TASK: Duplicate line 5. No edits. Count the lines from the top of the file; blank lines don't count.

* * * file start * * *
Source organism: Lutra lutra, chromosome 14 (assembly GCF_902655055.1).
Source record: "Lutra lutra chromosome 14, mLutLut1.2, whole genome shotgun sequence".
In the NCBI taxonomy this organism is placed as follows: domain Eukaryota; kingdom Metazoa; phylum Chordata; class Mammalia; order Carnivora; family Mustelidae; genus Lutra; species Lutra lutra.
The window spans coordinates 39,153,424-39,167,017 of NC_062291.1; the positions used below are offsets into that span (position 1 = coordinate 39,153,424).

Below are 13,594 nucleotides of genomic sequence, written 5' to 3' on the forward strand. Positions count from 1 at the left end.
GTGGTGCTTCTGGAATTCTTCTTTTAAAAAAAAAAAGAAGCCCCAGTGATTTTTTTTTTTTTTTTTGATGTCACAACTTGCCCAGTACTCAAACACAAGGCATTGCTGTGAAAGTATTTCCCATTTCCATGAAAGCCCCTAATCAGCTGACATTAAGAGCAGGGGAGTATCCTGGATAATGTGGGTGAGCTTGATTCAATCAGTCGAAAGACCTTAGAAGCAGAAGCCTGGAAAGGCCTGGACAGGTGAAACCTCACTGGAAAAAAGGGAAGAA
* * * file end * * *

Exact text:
Below are 13,594 nucleotides of genomic sequence, written 5' to 3' on the forward strand. Positions count from 1 at the left end.